Dubai Electricity and Water Authority (Dewa) yesterday priced its benchmark size dirham-denominated Islamic bond sale at the top of a previously indicated range, two bankers at arranging banks said.
The state-owned utility priced its Islamic bonds, or sukuk, at 125 basis points over the six-month Emirates Interbank Offered Rate (Eibor), said the bankers, who declined to be named.
The benchmark interest rate is now at 1.99 per cent.
The final size of the issue has yet to be decided, they said. Benchmark size is typically considered to be at least $500 million (Dh1.8 billion), but could be lower for a dirham-denominated issue.
The state-owned utility is returning to the market after postponing the sale of as much as $2.5bn in dollar-denominated bonds in November. The sale of the five-year floating rate Islamic bonds is managed by Barclays Bank, Citigroup, Dubai Islamic Bank and Emirates NBD.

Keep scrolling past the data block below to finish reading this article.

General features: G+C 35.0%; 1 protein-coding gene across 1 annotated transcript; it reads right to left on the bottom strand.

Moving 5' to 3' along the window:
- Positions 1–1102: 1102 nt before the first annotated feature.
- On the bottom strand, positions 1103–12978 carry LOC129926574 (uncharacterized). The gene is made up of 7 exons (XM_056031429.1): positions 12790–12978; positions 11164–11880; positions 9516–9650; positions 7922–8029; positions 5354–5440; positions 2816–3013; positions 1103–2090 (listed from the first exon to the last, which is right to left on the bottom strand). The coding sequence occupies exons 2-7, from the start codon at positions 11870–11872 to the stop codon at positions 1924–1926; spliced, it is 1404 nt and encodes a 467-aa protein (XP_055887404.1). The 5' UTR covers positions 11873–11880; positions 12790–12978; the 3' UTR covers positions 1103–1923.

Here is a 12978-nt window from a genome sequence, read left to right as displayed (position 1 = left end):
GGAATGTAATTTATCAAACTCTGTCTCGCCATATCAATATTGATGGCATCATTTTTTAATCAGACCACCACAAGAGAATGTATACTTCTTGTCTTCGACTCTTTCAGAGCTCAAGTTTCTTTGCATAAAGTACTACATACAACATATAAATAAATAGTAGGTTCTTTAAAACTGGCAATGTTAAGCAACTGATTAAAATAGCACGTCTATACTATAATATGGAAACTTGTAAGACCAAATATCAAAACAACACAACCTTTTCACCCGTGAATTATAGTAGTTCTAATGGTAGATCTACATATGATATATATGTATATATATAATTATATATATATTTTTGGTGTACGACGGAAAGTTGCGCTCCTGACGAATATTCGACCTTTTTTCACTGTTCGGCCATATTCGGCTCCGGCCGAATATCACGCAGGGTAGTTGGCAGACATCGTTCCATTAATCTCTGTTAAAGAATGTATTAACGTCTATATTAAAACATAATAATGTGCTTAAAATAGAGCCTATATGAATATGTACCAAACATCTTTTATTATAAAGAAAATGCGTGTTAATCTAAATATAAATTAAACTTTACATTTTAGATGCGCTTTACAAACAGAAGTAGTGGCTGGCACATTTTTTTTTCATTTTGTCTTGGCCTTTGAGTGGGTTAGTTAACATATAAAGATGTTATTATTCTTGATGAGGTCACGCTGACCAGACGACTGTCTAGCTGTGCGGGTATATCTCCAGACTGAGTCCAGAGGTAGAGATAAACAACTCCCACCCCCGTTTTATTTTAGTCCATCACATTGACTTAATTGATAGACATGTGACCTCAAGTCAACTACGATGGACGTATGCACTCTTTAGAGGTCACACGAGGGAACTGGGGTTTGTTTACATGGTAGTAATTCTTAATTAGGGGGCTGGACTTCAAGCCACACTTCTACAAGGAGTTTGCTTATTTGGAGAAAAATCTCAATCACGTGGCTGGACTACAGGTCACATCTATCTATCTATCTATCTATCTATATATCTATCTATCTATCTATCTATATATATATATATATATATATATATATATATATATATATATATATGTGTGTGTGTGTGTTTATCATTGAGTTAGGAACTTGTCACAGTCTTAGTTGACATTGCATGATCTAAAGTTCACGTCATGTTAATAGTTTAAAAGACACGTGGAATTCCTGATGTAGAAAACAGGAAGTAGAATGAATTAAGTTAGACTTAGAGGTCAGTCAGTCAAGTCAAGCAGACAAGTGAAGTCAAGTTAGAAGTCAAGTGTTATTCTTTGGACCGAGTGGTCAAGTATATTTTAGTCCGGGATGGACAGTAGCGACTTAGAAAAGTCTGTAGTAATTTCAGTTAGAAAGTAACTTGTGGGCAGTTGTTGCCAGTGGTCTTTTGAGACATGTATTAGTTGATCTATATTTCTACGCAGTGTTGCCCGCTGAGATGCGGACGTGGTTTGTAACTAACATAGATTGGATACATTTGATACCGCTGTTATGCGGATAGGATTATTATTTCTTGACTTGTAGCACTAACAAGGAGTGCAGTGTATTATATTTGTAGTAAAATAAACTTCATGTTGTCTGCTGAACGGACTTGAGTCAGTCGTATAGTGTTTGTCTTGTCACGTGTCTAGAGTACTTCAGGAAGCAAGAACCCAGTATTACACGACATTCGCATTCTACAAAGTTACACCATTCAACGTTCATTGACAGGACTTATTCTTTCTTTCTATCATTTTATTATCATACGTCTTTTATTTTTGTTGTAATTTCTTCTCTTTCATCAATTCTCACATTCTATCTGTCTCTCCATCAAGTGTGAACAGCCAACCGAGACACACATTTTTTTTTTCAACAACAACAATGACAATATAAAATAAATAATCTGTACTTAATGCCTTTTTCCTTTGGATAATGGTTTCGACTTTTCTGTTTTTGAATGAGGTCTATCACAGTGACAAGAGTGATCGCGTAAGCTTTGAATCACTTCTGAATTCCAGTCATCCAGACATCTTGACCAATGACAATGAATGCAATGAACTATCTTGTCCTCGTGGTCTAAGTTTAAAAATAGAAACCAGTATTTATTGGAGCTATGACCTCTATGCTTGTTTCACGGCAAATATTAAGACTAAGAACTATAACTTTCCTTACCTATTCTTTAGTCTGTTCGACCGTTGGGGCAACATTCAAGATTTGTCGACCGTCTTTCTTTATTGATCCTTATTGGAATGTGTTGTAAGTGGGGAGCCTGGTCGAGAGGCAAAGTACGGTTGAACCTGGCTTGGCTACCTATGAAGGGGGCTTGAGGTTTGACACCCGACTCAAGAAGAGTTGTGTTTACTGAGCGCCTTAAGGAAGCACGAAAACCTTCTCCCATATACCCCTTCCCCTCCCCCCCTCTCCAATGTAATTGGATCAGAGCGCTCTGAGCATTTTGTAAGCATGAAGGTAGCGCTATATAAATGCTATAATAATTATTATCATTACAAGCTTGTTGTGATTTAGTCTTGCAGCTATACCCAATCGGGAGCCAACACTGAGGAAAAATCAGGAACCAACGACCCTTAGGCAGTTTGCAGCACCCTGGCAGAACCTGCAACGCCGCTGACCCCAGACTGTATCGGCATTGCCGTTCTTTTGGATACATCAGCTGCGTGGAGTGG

The authority is aiming to invest $19bn to raise electricity-generating capacity by 150 per cent by 2012 from 5,000 megawatts and 255 million gallons per day of water, a prospectus given to investors last year showed.
It pulled its bond sale last year after defaults on U.S. home loans and the ensuing credit squeeze raised borrowing costs, prompting many Gulf borrowers to shelve bond sales as banks became more reluctant to lend.